California oil spill could take months to clean-up

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An oil spill from a pipeline which has closed two California state beaches could take months to restore to its natural condition.

Around 2,500 barrels of crude petroleum hit the San Refugio State Beach about 20 miles west of Santa Barbara when an underground pipeline running along the coastal highway burst.

A fifth of the estimated amount was believed to have reached the ocean, and left oil slicks which were stretched for more than nine miles.

Officials in the region said it could turn out to be the largest oil spill in 46 years to hut the Santa Barabara shoreline, which is 125 miles northwest of Los Angeles.

The spill zone lies at the edge of a national marine sanctuary and underwater preserve which is teeming with Whales, Dolphins, sea lions, as well as 60 species of sea birds and more than 500 species of fish.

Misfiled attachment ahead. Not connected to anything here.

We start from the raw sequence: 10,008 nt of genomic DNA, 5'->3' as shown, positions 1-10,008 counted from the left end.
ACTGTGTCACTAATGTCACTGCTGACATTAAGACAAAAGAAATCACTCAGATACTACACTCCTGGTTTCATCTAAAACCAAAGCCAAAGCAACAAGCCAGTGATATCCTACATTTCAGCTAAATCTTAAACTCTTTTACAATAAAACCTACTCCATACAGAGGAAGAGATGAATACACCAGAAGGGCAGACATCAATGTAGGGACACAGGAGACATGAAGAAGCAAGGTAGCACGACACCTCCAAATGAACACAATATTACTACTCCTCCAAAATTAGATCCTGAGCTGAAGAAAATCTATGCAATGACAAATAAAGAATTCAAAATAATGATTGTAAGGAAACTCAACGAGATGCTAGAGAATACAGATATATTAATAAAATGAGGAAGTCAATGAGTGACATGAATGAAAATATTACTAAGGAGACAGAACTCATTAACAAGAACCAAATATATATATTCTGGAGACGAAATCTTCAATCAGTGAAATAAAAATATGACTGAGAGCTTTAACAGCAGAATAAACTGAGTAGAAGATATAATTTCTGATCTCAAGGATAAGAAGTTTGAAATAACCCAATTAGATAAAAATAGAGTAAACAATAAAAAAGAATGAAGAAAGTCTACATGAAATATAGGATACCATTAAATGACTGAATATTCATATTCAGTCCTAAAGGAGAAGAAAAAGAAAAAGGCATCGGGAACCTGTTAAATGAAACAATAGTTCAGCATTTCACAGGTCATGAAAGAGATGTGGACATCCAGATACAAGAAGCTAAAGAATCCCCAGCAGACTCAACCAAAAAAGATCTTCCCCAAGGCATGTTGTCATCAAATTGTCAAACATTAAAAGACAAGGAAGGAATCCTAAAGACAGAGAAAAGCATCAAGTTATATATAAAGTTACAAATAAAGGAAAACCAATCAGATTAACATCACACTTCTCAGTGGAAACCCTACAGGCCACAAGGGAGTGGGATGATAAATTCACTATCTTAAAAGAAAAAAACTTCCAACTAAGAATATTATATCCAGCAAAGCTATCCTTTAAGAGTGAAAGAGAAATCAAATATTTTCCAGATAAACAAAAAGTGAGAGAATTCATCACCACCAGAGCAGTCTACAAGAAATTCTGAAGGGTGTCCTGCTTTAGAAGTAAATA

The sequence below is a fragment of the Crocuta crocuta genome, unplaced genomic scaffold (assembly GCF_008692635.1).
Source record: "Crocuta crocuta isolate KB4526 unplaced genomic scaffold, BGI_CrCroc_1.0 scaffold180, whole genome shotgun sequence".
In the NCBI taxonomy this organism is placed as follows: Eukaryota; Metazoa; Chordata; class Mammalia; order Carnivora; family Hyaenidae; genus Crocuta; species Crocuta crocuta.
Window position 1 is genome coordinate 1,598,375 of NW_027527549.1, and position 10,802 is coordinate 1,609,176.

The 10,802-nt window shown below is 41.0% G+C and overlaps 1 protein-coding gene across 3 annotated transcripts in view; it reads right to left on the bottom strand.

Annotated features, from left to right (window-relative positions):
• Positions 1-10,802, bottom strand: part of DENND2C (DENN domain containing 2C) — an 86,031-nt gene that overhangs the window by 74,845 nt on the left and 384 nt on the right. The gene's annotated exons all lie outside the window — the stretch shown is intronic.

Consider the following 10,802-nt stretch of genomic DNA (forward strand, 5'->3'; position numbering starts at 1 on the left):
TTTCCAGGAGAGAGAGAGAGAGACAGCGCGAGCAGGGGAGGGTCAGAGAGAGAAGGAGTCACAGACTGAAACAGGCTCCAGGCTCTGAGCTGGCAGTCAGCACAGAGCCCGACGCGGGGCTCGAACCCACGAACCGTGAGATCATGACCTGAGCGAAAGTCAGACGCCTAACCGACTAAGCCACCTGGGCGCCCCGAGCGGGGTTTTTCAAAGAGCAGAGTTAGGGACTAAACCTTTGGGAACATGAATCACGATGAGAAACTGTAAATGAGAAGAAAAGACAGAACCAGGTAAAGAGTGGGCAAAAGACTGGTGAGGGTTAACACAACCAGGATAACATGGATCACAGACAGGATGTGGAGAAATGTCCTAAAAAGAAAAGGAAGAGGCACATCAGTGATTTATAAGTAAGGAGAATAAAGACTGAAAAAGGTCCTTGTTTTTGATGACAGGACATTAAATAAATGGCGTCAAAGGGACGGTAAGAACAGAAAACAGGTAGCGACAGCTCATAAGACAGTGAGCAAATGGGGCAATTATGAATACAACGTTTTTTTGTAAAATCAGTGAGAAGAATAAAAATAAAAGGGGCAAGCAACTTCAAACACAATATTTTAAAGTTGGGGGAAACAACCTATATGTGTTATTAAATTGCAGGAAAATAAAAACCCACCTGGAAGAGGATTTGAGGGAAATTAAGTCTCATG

Coast Guard Captain Jennifer Williams, federal on-scene coordinator of the spill response, said:”It’s a long process.These types of things continue on, perhaps for months, to make sure the environment is restored to its original condition.”

The cause of the rupture remains under investigation, but it is thought it could be a few days before the pipe is examined.

Staff traced the oil to the onshore pipeline that spilled into a culvert running under the US 101 freeway and into a storm drain that empties into the ocean.

The pipeline was shut off about three hours later but by then the slick stretched four miles long and 50 yards into the water.

The 24in pipeline is owned by Plains All American Pipeline.

The accident occurred on the same stretch of coastline as a 1969 spill that at the time was the largest ever in US waters and is credited for giving rise to the American environmental movement.

Several hundred thousand gallons spilled from a blowout on an oil platform and thousands of sea birds were killed along with many marine mammals. It was later surpassed by 1989’s Exxon Valdez spill off Alaska and the 2010 Gulf oil spill off Louisiana.

The stretch of coastline about 20 miles north-west of the wealthy area of Santa Barbara is home to offshore oil rigs and small amounts of tar and seepage regularly show up on beaches.